O-SII identification methodology




The PRA uses a quantitative scoring methodology to inform its assessment of which firms should be designated as O-SIIs. The scoring methodology measures activities that are critical to the UK economy and financial system, in line with the PRA’s focus on the risk of disruption to the continuity of supply of critical economic functions.


The scoring methodology reflects a firm’s potential to affect adversely the stability of the system by failing, coming under stress, or the way it carries on its business. This effect can take place through two broad channels – the first is directly, through the impact on real economic activity or on the soundness of other participants, and so the provision of financial services to the economy as a whole. The second is indirectly, through behavioural effects where vulnerabilities within one firm affect confidence in other firms with similar business models or products.


In identifying O-SIIs, the PRA will take into consideration the list of credit institutions and investment firms classified as ‘Category 1’ under its internal potential impact framework. The PRA’s approach to banking supervision document4 defines ‘Category 1’ firms as the most significant deposit takers and designated investment firms whose size, interconnectedness, complexity and business type give them the capacity to cause very significant disruption to the UK financial system (and through that to economic activity more widely) by failing or by carrying on their business in an unsafe manner. The scale of such adverse effects depends both on the functions a firm provides, and its significance within the financial system. Some of the critical economic functions that firms provide are: payment, settlement and clearing; retail banking; corporate banking; intra-financial system borrowing and lending; investment banking; and custody services. The scale of a firm’s potential impact also depends on its size, complexity, business type and interconnectedness with the rest of the financial system.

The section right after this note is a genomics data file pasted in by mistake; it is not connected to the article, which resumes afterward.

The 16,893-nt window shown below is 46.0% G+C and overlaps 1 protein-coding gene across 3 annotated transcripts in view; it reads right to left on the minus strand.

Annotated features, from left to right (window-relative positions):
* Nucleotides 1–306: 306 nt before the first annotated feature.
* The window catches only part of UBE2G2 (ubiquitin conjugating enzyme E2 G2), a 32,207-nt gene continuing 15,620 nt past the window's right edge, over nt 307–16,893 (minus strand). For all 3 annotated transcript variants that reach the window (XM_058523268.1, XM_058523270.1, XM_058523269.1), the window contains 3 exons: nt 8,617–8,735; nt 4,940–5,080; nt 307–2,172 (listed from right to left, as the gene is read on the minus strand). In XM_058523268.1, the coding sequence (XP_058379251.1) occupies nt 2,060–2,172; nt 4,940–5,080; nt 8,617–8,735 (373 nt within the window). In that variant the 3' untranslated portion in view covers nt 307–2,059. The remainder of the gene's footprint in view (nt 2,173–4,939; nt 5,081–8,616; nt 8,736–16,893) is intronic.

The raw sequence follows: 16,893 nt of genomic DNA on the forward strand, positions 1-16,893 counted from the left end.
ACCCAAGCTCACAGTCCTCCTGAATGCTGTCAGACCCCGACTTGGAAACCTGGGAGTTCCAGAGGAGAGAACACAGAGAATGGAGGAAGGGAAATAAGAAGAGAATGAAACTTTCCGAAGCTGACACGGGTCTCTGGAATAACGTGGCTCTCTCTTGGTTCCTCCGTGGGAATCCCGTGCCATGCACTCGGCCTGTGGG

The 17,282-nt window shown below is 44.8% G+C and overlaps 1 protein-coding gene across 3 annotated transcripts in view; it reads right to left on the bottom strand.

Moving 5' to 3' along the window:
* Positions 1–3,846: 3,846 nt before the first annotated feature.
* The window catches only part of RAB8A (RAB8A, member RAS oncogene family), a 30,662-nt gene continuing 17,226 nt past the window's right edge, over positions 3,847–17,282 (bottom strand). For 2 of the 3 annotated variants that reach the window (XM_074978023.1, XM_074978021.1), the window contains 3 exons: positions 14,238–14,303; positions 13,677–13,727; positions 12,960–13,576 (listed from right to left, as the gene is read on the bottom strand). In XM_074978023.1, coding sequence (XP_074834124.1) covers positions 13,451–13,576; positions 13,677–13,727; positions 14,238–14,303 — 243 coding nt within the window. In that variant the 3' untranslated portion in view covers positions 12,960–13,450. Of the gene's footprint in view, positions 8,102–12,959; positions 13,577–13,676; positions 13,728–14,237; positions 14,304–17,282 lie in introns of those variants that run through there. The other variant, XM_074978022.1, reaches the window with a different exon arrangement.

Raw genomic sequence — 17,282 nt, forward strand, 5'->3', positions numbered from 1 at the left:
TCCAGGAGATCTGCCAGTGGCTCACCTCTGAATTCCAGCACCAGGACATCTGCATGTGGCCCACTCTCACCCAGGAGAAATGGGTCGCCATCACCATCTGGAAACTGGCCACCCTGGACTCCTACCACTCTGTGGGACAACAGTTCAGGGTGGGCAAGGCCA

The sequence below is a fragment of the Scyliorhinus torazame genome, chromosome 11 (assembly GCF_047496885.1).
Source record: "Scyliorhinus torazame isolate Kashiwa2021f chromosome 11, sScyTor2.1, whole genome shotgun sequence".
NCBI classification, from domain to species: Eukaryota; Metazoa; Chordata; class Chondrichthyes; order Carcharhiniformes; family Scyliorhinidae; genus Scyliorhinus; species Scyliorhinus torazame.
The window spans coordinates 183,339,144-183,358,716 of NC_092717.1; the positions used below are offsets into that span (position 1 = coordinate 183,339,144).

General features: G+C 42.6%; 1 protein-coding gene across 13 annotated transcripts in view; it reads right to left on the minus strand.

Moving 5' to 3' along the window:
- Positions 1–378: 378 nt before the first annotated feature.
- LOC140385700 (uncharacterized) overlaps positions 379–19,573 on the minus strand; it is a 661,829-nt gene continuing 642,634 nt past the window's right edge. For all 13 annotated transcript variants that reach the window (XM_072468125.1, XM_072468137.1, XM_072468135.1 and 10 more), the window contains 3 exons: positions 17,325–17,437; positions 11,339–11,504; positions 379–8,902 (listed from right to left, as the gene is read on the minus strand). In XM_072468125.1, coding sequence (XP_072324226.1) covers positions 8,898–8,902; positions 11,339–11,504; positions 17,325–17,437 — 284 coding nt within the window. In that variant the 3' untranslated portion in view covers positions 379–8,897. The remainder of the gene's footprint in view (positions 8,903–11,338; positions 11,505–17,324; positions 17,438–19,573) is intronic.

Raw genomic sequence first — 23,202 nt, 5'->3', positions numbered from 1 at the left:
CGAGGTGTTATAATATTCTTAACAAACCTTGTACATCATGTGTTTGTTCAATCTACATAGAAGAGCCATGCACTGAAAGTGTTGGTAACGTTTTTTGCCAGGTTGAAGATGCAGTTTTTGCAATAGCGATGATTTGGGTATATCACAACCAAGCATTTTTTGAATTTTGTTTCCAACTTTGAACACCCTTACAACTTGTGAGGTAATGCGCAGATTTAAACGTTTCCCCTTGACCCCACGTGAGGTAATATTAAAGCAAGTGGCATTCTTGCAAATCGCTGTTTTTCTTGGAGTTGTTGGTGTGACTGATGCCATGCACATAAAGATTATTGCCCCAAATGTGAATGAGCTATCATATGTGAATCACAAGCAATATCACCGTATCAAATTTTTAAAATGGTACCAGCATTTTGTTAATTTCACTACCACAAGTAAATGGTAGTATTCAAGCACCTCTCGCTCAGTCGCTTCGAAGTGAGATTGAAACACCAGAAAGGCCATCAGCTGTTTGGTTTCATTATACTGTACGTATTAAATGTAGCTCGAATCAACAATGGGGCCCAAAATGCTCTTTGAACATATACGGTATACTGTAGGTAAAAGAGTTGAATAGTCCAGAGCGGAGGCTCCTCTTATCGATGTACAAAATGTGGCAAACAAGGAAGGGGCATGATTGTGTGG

The PRA calculates firms’ scores based on the indicators set out in Table 1 of Appendix 1, in line with the calculation method outlined in Appendix 1. This score is then used in combination with supervisory judgement to determine whether to designate firms as O-SIIs. The PRA expects to designate firms whose score exceeds 100 basis points as O-SIIs, unless those scores only exceed that point because of their activity conducted in the United Kingdom through third-country branches of overseas firms.


The PRA may designate firms as O-SIIs whose score is below 100 basis points.
(i) Firms scoring just below 100 basis points may be designated as O-SIIs if the PRA judges that they are systemically important to the UK economy.
(ii) The quantitative elements of the O-SII assessment methodology are applied at the highest level of consolidation in the UK, but some subsidiaries of overseas groups do not have a single consolidation in the UK. Where one of the subsidiaries has been designated as an O-SII, the PRA can use supervisory judgement to designate any of its sister subsidiaries in the UK as O-SIIs, if interdependencies between the subsidiaries mean that the resilience of the O-SII could be threatened by the failure of a sister subsidiary.
(iii) The PRA otherwise judges as part of its supervisory activities that a firm is systemically important to the UK economy or financial system.




The PRA notes that O-SII designation does not automatically result in higher loss absorbency requirements in the form of an O-SII buffer or otherwise. An O-SII buffer can only apply to O-SIIs or part of an O-SII that are ring-fenced bodies (RFBs) or large building societies. The Financial Policy Committee (FPC) maintains the framework for setting O-SII buffer rates,5 according to which, O-SII buffer rates are determined based on firms’ UK leverage exposure measure.6 The PRA sets O-SII buffer rates annually based on the FPC’s framework. The PRA has separately set out its approach in applying the FPC’s framework.7